A.R. Ammons: Poems
Change and Continuity: A Comparitive Analysis of Wordsworth's "Tintern Abbey" and Ammons' "Corsons Inlet"
Writing in 1818, Samuel Taylor Coleridge characterises romantic landscape poetry as “the mediatress between, and reconciler of nature and man”. This description holds true for William Wordsworth’s Tintern Abbey, an eighteenth century prospect poem that summons spiritual meaning out of nature through introspection and metaphorical explorations of the physical world. Likewise, it is possible to claim that A. R. Ammons’ Corsons Inlet, an American poem similarly composed following a walking tour, shares the Romantic tradition of expressing a deep emotional connection with rustic surroundings. However, through his wandering depiction of the randomness and emergence of nature, Ammons offers a critique of the Romantic tradition, instead using loco-descriptive verse to express his sense of membership and discovery of the New World. The ways in which the poets respond to both their surroundings and wider social changes, such as the process of Enlightenment, differ significantly, therefore making it possible to regard Ammons’ ambulatory poem as a post-Romantic rejoinder to Tintern Abbey.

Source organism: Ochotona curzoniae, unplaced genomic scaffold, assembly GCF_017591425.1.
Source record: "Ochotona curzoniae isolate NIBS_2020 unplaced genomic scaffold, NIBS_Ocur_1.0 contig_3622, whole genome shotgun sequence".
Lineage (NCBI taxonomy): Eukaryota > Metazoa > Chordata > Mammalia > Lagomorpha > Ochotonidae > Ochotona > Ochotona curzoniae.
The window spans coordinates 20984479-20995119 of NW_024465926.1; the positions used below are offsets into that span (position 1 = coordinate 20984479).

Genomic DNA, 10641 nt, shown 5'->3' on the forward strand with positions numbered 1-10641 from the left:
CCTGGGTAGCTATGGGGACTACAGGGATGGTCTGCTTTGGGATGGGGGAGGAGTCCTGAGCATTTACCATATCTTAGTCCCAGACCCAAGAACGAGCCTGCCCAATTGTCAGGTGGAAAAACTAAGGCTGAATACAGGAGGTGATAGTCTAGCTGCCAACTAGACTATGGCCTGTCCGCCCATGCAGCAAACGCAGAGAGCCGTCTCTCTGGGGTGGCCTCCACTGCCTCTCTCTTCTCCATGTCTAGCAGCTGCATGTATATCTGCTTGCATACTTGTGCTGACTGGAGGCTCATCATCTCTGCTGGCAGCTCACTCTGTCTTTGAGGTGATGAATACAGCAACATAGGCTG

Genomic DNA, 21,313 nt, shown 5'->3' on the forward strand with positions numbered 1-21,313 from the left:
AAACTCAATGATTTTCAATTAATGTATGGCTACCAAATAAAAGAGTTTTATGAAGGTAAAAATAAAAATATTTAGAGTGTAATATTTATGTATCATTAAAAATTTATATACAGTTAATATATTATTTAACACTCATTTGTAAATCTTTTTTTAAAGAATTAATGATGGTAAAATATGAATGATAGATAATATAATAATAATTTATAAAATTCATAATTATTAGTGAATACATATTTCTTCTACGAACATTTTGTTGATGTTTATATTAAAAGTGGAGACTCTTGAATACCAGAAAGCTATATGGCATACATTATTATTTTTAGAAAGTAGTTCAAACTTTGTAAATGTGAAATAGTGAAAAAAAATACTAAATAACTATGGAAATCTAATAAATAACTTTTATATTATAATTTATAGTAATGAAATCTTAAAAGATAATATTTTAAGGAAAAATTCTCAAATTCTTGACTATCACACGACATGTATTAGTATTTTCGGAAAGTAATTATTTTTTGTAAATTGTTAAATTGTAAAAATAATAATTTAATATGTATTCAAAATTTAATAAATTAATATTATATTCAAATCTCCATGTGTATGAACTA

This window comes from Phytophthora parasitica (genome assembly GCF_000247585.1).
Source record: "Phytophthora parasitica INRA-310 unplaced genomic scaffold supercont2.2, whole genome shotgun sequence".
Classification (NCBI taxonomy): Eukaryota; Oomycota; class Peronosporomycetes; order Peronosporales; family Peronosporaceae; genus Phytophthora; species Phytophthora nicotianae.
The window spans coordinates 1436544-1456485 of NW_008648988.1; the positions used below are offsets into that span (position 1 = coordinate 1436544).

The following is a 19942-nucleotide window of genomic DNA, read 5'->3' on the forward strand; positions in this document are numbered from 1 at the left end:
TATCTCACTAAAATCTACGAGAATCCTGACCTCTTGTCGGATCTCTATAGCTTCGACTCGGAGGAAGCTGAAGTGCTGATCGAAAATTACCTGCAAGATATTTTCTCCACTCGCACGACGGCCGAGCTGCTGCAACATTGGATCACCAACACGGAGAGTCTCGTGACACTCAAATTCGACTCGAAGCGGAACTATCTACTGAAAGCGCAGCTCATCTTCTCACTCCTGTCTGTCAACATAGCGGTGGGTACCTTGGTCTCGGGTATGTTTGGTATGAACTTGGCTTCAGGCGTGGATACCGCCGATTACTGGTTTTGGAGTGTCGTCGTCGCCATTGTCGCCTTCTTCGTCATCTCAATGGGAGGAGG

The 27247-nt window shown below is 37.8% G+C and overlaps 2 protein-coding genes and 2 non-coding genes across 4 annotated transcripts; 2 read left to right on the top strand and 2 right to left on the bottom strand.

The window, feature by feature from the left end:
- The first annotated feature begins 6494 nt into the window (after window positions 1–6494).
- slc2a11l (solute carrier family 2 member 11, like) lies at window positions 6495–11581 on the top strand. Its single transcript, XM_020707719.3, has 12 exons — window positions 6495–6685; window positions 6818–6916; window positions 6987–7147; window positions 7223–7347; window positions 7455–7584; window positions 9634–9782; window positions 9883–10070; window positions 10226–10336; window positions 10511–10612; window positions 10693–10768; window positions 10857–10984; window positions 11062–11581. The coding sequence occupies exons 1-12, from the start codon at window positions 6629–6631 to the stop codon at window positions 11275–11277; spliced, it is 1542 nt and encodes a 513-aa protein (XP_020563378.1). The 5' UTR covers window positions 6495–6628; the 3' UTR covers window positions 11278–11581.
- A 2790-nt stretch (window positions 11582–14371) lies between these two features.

As an eighteenth century prospect poem, Tintern Abbey is irrevocably shaped by the historical circumstances in which it was written. Composed during a...
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